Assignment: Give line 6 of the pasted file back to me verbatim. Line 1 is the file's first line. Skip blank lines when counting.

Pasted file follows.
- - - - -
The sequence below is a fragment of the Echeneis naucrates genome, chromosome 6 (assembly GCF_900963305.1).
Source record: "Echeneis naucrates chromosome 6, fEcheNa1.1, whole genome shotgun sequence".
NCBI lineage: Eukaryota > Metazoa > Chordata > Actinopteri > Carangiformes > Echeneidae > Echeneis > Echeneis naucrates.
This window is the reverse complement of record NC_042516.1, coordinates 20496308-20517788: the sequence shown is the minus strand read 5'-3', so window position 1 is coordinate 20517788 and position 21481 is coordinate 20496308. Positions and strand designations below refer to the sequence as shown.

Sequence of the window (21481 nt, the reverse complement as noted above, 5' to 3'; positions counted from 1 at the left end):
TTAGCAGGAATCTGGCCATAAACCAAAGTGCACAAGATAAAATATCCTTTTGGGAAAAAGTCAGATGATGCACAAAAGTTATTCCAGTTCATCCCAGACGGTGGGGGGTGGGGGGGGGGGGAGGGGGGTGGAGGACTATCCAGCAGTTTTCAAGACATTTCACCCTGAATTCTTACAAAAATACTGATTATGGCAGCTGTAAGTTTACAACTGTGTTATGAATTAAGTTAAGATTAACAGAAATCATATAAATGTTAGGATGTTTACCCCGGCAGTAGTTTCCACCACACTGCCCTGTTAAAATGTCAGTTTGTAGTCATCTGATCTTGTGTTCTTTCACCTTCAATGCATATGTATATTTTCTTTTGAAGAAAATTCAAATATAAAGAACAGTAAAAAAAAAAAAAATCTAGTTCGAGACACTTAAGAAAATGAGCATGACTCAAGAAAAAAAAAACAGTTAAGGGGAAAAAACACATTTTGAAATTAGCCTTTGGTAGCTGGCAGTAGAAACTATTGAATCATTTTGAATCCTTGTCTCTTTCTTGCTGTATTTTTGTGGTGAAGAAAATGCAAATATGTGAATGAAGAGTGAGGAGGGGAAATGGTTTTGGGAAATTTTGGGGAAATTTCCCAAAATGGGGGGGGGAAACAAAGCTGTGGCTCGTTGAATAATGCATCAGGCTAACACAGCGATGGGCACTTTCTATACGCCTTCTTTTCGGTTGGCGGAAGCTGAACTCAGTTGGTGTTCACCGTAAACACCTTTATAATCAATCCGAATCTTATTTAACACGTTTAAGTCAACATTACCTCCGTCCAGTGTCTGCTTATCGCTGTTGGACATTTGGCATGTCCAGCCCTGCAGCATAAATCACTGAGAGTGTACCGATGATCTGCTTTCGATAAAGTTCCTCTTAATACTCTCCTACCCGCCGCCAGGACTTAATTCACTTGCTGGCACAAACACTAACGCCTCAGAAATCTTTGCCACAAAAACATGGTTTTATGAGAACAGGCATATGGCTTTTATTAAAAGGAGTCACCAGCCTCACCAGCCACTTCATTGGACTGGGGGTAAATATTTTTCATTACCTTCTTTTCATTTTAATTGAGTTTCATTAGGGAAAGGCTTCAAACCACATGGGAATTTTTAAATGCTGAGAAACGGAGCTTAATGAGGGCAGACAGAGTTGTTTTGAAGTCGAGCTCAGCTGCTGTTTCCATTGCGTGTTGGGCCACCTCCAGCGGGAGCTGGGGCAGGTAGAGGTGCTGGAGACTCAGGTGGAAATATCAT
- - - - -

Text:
TTAGCAGGAATCTGGCCATAAACCAAAGTGCACAAGATAAAATATCCTTTTGGGAAAAAGTCAGATGATGCACAAAAGTTATTCCAGTTCATCCCAGACGGTGGGGGGTGGGGGGGGGGGGAGGGGGGTGGAGGACTATCCAGCAGTTTTCAAGACATTTCACCCTGAATTCTTACAAAAATACTGATTATGGCAGCTGTAAGTTTACAACTGTGTTATGAATTAAGTTAAGATTAACAGAAATCATATAAATGTTAGGATGTTTACCCCGGCAGTAGTTTCCACCACACTGCCCTGTTAAAATGTCAGTTTGTAGTCATCTGATCTTGTGTTCTTTCACCTTCAATGCATATGTATATTTTCTTTTGAAGAAAATTCAAATATAAAGAACAGTAAAAAAAAAAAAAATCTAGTTCGAGACACTTAAGAAAATGAGCATGACTCAAGAAAAAAAAAACAGTTAAGGGGAAAAAACACATTTTGAAATTAGCCTTTGGTAGCTGGCAGTAGAAACTATTGAATCATTTTGAATCCTTGTCTCTTTCTTGCTGTATTTTTGTGGTGAAGAAAATGCAAATATGTGAATGAAGAGTGAGGAGGGGAAATGGTTTTGGGAAATTTTGGGGAAATTTCCCAAAATGGGGGGGGGAAACAAAGCTGTGGCTCGTTGAATAATGCATCAGGCTAACACAGCGATGGGCACTTTCTATACGCCTTCTTTTCGGTTGGCGGAAGCTGAACTCAGTTGGTGTTCACCGTAAACACCTTTATAATCAATCCGAATCTTATTTAACACGTTTAAGTCAACATTACCTCCGTCCAGTGTCTGCTTATCGCTGTTGGACATTTGGCATGTCCAGCCCTGCAGCATAAATCACTGAGAGTGTACCGATGATCTGCTTTCGATAAAGTTCCTCTTAATACTCTCCTACCCGCCGCCAGGACTTAATTCACTTGCTGGCACAAACACTAACGCCTCAGAAATCTTTGCCACAAAAACATGGTTTTATGAGAACAGGCATATGGCTTTTATTAAAAGGAGTCACCAGCCTCACCAGCCACTTCATTGGACTGGGGGTAAATATTTTTCATTACCTTCTTTTCATTTTAATTGAGTTTCATTAGGGAAAGGCTTCAAACCACATGGGAATTTTTAAATGCTGAGAAACGGAGCTTAATGAGGGCAGACAGAGTTGTTTTGAAGTCGAGCTCAGCTGCTGTTTCCATTGCGTGTTGGGCCACCTCCAGCGGGAGCTGGGGCAGGTAGAGGTGCTGGAGACTCAGGTGGAAATATCAT